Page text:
Reverse-transulfurylation pathway: conversion to cysteine[edit]

Homocysteine can be converted to cysteine.

Ethylene synthesis

This amino acid is also used by plants for synthesis of ethylene. The process is known as the Yang Cycle or the methionine cycle.

The Yang cycle

Chemical synthesis

Racemic methionine can be synthesized from diethyl sodium phthalimidomalonate by alkylation with chloroethylmethylsulfide (ClCH2CH2SCH3) followed by hydrolysis and decarboxylation.[17]

Human nutrition

Requirements

The Food and Nutrition Board (FNB) of the U.S. Institute of Medicine set Recommended Dietary Allowances (RDAs) for essential amino acids in 2002. For methionine combined with cysteine, for adults 19 years and older, 19 mg/kg body weight/day.[18]

Dietary sources

Food sources of Methionine[19]
Food g/100g
Egg, white, dried, powder, glucose reduced 3.204
Sesame seeds flour (low fat) 1.656
Egg, whole, dried 1.477
Cheese, Parmesan, shredded 1.114
Brazil nuts 1.008
Soy protein concentrate 0.814
Chicken, broilers or fryers, roasted 0.801
Fish, tuna, light, canned in water, drained solids 0.755
Beef, cured, dried 0.749
Bacon 0.593
Beef, ground, 95% lean meat / 5% fat, raw 0.565
Pork, ground, 96% lean / 4% fat, raw 0.564
Wheat germ 0.456
Oat 0.312
Peanuts 0.309
Chickpea 0.253
Corn, yellow 0.197
Almonds 0.151
Beans, pinto, cooked 0.117
Lentils, cooked 0.077
Rice, brown, medium-grain, cooked 0.052

High levels of methionine can be found in eggs, sesame seeds, Brazil nuts, fish, meats and some other plant seeds; methionine is also found in cereal grains. Most fruits and vegetables contain very little of it. Most legumes are also low in methionine. However, it is the combination of methionine and lysine which is considered for completeness of a protein.[20] Racemic methionine is sometimes added as an ingredient to pet foods.[21]

Restriction

There is scientific evidence that restricting methionine consumption can increase lifespans in fruit flies.[22]

A 2005 study showed methionine restriction without energy restriction extends mouse lifespan.[23]

A study published in Nature showed adding just the essential amino acid methionine to the diet of fruit fliesunder dietary restriction, including restriction of essential amino acids (EAAs), restored fertility without reducing the longer lifespans that are typical of dietary restriction, leading the researchers to determine that methionine “acts in combination with one or more other EAAs to shorten lifespan.”[22][24][25] Restoring methionine to the diet of mice on a dietary restriction regimen blocks many acute benefits of dietary restriction, a process that may be mediated by increased production of hydrogen sulfide.[26]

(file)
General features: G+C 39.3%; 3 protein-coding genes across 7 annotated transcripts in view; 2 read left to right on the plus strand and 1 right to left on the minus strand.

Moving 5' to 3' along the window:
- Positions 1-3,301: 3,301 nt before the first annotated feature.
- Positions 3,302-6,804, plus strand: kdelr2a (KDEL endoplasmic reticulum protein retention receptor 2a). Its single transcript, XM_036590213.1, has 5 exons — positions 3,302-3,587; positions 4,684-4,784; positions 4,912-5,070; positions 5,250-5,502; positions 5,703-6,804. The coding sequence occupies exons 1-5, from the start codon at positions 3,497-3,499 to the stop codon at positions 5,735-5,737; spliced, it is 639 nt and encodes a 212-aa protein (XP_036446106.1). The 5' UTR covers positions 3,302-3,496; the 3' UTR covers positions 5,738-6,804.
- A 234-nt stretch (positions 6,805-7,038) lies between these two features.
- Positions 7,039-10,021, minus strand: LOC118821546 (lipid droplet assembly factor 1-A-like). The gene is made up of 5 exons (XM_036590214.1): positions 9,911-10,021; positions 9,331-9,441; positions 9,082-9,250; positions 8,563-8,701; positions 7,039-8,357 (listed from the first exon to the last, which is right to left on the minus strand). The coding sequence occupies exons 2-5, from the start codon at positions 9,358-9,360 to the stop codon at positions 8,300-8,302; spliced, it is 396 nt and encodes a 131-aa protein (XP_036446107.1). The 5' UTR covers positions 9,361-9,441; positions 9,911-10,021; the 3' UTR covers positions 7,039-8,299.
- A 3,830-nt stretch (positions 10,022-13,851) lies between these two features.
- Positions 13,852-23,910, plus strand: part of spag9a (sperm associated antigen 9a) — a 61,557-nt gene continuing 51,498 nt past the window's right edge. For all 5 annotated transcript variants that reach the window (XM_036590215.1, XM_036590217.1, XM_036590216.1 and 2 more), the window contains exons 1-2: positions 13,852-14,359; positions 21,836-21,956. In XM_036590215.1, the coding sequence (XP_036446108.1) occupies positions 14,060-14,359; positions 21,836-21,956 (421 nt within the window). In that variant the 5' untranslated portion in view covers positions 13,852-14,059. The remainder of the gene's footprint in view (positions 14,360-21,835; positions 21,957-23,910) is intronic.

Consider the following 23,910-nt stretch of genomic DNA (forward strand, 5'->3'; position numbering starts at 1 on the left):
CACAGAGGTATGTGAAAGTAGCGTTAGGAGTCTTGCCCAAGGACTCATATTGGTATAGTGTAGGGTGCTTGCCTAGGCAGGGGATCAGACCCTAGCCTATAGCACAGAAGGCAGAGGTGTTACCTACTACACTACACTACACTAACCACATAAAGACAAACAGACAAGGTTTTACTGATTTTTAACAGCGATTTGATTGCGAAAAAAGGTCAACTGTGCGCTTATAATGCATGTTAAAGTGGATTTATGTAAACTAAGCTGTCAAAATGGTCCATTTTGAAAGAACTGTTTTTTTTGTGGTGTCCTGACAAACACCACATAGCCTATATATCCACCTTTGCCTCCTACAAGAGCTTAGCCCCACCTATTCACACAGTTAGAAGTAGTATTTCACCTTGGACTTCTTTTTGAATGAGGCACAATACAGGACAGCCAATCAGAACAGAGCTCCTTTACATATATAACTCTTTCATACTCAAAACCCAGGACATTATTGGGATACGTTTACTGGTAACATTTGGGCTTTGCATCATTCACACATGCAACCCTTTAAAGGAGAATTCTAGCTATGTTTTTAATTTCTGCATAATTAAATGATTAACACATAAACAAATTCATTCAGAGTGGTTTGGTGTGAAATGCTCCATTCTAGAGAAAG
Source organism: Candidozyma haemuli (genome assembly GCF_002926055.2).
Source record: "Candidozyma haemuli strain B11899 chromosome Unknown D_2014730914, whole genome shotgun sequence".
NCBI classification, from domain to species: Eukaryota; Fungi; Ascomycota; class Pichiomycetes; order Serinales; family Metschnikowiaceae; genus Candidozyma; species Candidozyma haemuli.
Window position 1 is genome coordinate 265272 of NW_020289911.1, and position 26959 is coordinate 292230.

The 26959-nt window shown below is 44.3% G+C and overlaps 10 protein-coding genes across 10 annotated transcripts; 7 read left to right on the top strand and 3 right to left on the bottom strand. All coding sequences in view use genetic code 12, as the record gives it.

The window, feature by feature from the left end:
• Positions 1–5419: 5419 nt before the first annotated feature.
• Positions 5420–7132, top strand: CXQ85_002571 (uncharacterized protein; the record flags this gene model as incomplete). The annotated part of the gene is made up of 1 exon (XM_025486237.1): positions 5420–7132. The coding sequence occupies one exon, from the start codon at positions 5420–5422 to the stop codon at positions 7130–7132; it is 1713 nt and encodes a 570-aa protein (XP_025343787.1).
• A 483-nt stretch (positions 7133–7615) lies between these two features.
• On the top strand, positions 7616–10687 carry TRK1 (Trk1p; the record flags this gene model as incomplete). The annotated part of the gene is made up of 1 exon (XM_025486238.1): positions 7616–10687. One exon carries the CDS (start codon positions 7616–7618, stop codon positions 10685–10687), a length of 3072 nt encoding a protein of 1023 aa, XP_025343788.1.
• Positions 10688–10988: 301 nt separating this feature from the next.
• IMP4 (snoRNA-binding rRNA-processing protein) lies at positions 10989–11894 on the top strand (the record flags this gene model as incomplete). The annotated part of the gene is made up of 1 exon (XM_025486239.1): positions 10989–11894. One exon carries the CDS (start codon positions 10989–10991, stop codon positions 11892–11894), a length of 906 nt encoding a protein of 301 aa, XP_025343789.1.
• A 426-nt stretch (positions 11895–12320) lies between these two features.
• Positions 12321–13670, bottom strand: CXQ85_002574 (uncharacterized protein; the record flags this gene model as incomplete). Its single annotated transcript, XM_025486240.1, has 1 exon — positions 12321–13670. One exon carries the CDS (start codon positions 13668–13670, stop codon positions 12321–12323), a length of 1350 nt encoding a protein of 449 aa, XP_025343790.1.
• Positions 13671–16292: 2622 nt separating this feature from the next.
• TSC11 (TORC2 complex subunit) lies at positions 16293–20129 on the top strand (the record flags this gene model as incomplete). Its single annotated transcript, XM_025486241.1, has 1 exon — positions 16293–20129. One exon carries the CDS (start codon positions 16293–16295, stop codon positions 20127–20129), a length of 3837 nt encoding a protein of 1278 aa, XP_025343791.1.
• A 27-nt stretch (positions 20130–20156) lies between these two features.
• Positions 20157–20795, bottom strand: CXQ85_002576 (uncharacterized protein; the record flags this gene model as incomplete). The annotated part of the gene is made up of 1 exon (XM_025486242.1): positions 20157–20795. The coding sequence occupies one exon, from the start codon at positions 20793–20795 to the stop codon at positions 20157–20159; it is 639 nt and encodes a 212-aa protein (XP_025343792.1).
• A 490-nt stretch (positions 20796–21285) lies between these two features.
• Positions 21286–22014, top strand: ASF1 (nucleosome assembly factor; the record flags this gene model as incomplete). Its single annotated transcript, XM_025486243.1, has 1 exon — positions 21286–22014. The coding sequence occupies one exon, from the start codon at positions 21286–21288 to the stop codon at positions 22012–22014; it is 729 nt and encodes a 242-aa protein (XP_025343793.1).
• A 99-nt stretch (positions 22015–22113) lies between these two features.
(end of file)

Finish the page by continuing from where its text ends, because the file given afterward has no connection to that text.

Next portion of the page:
Several studies showed that methionine restriction also inhibits aging-related disease processes in mice[27][28] and inhibits colon carcinogenesis in rats.[29] In humans, methionine restriction through dietary modification could be achieved through a vegan diet. Veganism being a completely plant based diet is typically very low in methionine, however certain nuts and legumes may provide higher levels.[30]

A 2009 study on rats showed “methionine supplementation in the diet specifically increases mitochondrial ROS production and mitochondrial DNA oxidative damage in rat liver mitochondria offering a plausible mechanism for its hepatotoxicity“.[31]

However, since methionine is an essential amino acid, it cannot be entirely removed from animals’ diets without disease or death occurring over time[citation needed]. For example, rats fed a diet without methionine and choline developed steatohepatitis (fatty liver), anemia and lost two thirds of their body weight over 5 weeks. Administration of methionine ameliorated the pathological consequences of methionine deprivation.[32] Short-term removal of only methionine from the diet can reverse diet-induced obesity and promotes insulin sensitivity in mice.[33]

Methionine might also be essential to reversing damaging methylation of glucocorticoid receptors caused by repeated stress exposures, with implications for depression.[34]

Health

Loss of methionine has been linked to senile greying of hair. Its lack leads to a buildup of hydrogen peroxide in hair follicles, a reduction in tyrosinase effectiveness, and a gradual loss of hair color.[35]

Methionine is an intermediate in the biosynthesis of cysteinecarnitinetaurinelecithinphosphatidylcholine, and other phospholipids. Improper conversion of methionine can lead to atherosclerosis.[

Melatonin counteract estrogen’s tendency to stimulate cell growth